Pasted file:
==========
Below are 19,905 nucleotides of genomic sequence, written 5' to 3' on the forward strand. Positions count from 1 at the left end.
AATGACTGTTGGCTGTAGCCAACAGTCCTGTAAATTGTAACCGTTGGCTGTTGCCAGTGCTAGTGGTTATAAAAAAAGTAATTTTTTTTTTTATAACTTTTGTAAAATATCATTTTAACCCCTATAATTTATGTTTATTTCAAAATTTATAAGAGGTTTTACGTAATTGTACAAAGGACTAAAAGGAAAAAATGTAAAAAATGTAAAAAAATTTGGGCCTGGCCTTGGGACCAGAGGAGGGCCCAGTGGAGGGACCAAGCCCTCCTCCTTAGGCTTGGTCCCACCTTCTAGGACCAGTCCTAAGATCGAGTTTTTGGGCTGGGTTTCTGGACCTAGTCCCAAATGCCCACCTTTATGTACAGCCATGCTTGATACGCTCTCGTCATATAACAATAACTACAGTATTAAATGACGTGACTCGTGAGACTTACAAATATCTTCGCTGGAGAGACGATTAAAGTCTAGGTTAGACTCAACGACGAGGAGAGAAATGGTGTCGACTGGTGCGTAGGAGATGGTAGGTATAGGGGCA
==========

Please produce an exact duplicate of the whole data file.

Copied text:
Below are 19,905 nucleotides of genomic sequence, written 5' to 3' on the forward strand. Positions count from 1 at the left end.
AATGACTGTTGGCTGTAGCCAACAGTCCTGTAAATTGTAACCGTTGGCTGTTGCCAGTGCTAGTGGTTATAAAAAAAGTAATTTTTTTTTTTATAACTTTTGTAAAATATCATTTTAACCCCTATAATTTATGTTTATTTCAAAATTTATAAGAGGTTTTACGTAATTGTACAAAGGACTAAAAGGAAAAAATGTAAAAAATGTAAAAAAATTTGGGCCTGGCCTTGGGACCAGAGGAGGGCCCAGTGGAGGGACCAAGCCCTCCTCCTTAGGCTTGGTCCCACCTTCTAGGACCAGTCCTAAGATCGAGTTTTTGGGCTGGGTTTCTGGACCTAGTCCCAAATGCCCACCTTTATGTACAGCCATGCTTGATACGCTCTCGTCATATAACAATAACTACAGTATTAAATGACGTGACTCGTGAGACTTACAAATATCTTCGCTGGAGAGACGATTAAAGTCTAGGTTAGACTCAACGACGAGGAGAGAAATGGTGTCGACTGGTGCGTAGGAGATGGTAGGTATAGGGGCA